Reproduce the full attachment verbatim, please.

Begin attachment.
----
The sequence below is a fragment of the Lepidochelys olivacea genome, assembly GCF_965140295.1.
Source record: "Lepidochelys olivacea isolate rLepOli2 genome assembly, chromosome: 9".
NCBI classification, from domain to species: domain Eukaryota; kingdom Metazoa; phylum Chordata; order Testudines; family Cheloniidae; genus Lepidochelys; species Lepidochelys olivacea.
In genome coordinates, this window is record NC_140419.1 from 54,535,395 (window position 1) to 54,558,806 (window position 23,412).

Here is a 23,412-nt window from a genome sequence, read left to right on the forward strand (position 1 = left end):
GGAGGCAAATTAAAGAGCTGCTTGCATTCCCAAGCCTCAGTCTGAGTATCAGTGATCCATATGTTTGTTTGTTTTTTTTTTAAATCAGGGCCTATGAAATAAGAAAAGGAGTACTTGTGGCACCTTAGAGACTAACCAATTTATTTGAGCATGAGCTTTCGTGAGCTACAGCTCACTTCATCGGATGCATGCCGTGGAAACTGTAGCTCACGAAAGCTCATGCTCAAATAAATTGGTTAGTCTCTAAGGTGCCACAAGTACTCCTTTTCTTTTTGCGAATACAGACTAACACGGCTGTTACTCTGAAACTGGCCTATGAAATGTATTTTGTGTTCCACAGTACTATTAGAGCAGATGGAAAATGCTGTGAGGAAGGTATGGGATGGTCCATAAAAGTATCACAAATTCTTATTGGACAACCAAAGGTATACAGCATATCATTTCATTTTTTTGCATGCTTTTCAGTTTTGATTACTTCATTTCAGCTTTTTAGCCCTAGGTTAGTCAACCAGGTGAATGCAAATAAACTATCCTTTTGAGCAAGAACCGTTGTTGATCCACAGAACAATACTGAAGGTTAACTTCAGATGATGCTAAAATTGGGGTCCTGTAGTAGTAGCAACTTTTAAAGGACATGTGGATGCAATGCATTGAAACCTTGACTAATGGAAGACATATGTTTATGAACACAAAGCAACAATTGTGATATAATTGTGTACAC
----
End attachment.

The sequence below is a fragment of the Lepidochelys olivacea genome, assembly GCF_965140295.1.
Source record: "Lepidochelys olivacea isolate rLepOli2 genome assembly, chromosome: 9".
NCBI classification, from domain to species: domain Eukaryota; kingdom Metazoa; phylum Chordata; order Testudines; family Cheloniidae; genus Lepidochelys; species Lepidochelys olivacea.
In genome coordinates, this window is record NC_140419.1 from 54,535,395 (window position 1) to 54,558,806 (window position 23,412).

Here is a 23,412-nt window from a genome sequence, read left to right on the forward strand (position 1 = left end):
GGAGGCAAATTAAAGAGCTGCTTGCATTCCCAAGCCTCAGTCTGAGTATCAGTGATCCATATGTTTGTTTGTTTTTTTTTTAAATCAGGGCCTATGAAATAAGAAAAGGAGTACTTGTGGCACCTTAGAGACTAACCAATTTATTTGAGCATGAGCTTTCGTGAGCTACAGCTCACTTCATCGGATGCATGCCGTGGAAACTGTAGCTCACGAAAGCTCATGCTCAAATAAATTGGTTAGTCTCTAAGGTGCCACAAGTACTCCTTTTCTTTTTGCGAATACAGACTAACACGGCTGTTACTCTGAAACTGGCCTATGAAATGTATTTTGTGTTCCACAGTACTATTAGAGCAGATGGAAAATGCTGTGAGGAAGGTATGGGATGGTCCATAAAAGTATCACAAATTCTTATTGGACAACCAAAGGTATACAGCATATCATTTCATTTTTTTGCATGCTTTTCAGTTTTGATTACTTCATTTCAGCTTTTTAGCCCTAGGTTAGTCAACCAGGTGAATGCAAATAAACTATCCTTTTGAGCAAGAACCGTTGTTGATCCACAGAACAATACTGAAGGTTAACTTCAGATGATGCTAAAATTGGGGTCCTGTAGTAGTAGCAACTTTTAAAGGACATGTGGATGCAATGCATTGAAACCTTGACTAATGGAAGACATATGTTTATGAACACAAAGCAACAATTGTGATATAATTGTGTACAC